National costume, also known as national dress, regional costume or folk dress, expresses an identity through costume which usually relates to a geographic area, but can also indicate social, marital and/or religious status. Such costumes often come in two forms: one for everyday occasions, the other for festivals and formal wear.
National costumes in Europe
Following the outbreak of romantic nationalism, the peasantry of Europe came to serve as models for all that appeared genuine and desirable. Their dress crystallised into so-called "typical" forms, and enthusiasts adopted it as part of their symbolism.
Thus one might now expect a patriotic Scot to wear a Highland kilt and a Lowland Tam o'shanter, an Irish Nationalist to sport green knee-breeches, all true Frenchmen should wear a beret etc. German-speaking lands, long disunited politically, feature many regional variations of traditional dress. In this nostalgically idealised world, all South Sea islanders wear grass skirts, and all Africans appear topless or naked.
During the French Revolution, the notion of a national costume was ideologized, and so the artist Jacques-Louis David was given the project of devising a costume for Frenchmen and Frenchwomen throughout the country so as to eliminate provincial distinctions (notably the Bretons). It did not catch on.
United States residents have choices. They can look back to European traditions, donning (for example) Puritan garb, slip into pioneer fringed leather with coonskin, cowboy or "Western" clothing, or even adopt Amerindian gear (as at the Boston Tea Party).
In England, on the other hand, early industrialisation preceded the full flowering of nationalism. There the middle-class uniform of the suit predominated over the peasant's embroidered smock, and that suit spread throughout the world as a fashionable and prestige mode of dress, only to become re-nationalised in forms like the Nehru jacket and the Mao suit.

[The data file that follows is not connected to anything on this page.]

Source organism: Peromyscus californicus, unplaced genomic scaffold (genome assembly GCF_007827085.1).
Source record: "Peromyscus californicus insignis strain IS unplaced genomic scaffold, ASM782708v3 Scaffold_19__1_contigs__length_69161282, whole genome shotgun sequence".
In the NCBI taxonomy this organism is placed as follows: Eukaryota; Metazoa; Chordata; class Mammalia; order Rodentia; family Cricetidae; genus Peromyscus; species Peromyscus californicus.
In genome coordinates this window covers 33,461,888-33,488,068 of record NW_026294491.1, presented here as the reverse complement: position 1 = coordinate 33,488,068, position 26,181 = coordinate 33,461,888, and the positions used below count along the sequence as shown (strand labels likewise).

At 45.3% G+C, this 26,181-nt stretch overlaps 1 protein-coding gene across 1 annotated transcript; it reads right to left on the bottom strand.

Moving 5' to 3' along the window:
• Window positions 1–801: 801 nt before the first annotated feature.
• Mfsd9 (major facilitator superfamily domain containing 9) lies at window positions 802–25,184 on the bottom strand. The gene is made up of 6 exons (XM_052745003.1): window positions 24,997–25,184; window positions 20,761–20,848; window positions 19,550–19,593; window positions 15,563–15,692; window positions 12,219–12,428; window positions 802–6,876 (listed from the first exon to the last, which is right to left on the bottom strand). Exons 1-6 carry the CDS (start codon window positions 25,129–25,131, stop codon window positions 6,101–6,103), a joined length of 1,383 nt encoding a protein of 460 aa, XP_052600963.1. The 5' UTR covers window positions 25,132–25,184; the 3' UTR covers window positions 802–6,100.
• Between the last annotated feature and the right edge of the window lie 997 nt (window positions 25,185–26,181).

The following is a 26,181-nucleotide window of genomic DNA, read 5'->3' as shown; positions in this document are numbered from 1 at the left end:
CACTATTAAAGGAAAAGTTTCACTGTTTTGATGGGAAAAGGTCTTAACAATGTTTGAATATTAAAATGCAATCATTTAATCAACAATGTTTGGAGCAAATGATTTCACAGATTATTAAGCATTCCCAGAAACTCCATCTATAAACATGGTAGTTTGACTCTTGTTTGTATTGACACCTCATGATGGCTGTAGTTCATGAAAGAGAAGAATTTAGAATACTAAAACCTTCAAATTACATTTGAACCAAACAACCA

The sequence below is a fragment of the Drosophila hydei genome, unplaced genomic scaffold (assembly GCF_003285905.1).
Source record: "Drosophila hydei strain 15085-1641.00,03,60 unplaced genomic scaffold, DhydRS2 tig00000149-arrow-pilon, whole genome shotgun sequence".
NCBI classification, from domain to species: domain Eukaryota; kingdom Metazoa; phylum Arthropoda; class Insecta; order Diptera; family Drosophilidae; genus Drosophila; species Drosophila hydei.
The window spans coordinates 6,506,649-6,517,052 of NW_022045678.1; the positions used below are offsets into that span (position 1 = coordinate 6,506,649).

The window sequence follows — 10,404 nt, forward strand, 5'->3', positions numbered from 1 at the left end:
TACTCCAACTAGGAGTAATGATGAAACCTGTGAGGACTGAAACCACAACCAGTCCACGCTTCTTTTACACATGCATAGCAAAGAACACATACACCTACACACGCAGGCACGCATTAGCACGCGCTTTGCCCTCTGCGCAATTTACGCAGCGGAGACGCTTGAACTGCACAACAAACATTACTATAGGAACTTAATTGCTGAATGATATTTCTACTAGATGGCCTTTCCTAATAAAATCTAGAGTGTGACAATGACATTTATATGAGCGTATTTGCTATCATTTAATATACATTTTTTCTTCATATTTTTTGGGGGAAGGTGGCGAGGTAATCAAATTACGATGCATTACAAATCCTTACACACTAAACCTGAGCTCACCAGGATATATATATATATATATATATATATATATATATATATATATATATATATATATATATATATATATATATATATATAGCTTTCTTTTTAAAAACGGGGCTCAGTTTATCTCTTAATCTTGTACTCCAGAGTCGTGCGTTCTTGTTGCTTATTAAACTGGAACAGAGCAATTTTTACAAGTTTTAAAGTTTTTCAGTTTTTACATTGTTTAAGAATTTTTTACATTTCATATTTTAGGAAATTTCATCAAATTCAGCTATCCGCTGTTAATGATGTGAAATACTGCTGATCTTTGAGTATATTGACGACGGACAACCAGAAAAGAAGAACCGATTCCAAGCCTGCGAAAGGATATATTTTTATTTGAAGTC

Examples of national costumes
- Afghanistan - Kurta (male) and Shalwar Kameez (female), Turban
- Arab world - Fez, Keffiyeh, Turban
- Austria - Tracht, Dirndl
- Bangladesh - Dhoti and Lungi, Kurta (male) and Shalwar Kameez (female), Sari
- Bavaria - Dirndl, Lederhosen
- Bohemia - Kroje
- Cambodia - Sampot
- China - Hanfu, Cheongsam (male) and Qipao (female), Mao suit
- Germany - Tracht
- Ghana - Kente cloth
- India - Dhoti and Lungi, Kurta (male) and Shalwar Kameez (female), Sari, Turban
- Indonesia - Batik
- Israel - Yarmulke, Tallit, Tefillin (religious clothes of Jewish people), Tichel/Sheitel/Snood/Shpitzel, Tzniut
- Jamaica - Dreadlocks, Tam (cap)
- Japan - Kimono
- Korea - Hanbok
- Maldives - Dhoti
- Republic of Macedonia - traditional clothing
- Malta - Għonnella (Faldetta)
- Mexico - sombrero
- Moravia - Kroje
- Muslim world - Fez, Hijab, Turban
- Myanmar - Lungi
- Norway - Bunad
- Pakistan - Shalwar Kameez (male and female), Turban
- Philippines - Barong Tagalog (male) and Baro't Saya (female)
- Quebec - Ceinture fléchée
- Russia - Sarafan
- Scotland - Kilt
- Sri Lanka - Dhoti and Lungi, Sari
- United States - Cowboy hat and Cowboy boots, War bonnet, Jeans, Southern belle
- Vietnam - Áo bà ba, Áo dài, Áo tứ thân, Áo yếm
- Wales - Welsh hat
- Zanzibar - Gowni